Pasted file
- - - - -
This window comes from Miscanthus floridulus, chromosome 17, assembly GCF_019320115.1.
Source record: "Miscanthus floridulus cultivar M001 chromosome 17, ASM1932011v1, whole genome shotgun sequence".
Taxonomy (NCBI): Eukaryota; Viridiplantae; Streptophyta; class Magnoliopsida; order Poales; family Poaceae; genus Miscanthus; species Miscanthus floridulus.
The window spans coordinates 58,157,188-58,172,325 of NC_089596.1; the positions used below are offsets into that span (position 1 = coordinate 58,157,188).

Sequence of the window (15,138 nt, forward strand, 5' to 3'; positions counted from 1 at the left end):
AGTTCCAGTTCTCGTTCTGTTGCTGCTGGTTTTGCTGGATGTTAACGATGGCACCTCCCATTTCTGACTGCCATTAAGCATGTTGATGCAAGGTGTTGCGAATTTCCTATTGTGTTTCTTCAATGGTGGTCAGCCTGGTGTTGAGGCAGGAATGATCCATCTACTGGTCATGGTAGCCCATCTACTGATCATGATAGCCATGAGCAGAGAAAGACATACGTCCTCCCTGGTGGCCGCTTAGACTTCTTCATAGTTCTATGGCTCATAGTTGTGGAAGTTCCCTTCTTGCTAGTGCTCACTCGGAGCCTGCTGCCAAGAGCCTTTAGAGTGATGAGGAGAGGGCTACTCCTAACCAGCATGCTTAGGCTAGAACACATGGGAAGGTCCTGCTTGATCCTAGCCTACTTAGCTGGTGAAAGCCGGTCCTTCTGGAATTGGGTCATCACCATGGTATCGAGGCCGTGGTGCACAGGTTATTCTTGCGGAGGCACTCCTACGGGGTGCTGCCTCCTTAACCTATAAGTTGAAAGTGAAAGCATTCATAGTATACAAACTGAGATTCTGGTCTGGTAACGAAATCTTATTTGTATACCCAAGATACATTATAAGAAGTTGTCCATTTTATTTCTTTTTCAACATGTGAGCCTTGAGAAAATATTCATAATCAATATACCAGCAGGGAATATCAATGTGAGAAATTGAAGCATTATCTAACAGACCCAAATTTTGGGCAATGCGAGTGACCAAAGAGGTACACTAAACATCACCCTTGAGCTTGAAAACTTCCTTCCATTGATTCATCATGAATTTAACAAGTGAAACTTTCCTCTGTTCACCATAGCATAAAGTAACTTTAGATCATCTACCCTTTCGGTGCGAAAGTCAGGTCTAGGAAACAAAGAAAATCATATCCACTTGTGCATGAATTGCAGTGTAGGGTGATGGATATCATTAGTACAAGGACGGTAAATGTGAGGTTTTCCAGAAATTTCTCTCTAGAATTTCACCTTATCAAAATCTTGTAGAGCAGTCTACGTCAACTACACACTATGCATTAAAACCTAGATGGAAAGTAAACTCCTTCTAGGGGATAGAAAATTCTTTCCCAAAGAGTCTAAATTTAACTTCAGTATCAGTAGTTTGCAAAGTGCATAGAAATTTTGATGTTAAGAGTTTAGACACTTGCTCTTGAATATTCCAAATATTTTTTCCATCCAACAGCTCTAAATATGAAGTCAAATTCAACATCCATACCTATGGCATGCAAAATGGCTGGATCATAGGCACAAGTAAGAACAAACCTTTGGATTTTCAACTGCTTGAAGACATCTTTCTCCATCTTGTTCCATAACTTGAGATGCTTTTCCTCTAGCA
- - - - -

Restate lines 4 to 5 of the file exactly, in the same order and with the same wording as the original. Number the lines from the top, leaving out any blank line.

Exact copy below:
The window spans coordinates 58,157,188-58,172,325 of NC_089596.1; the positions used below are offsets into that span (position 1 = coordinate 58,157,188).

Sequence of the window (15,138 nt, forward strand, 5' to 3'; positions counted from 1 at the left end):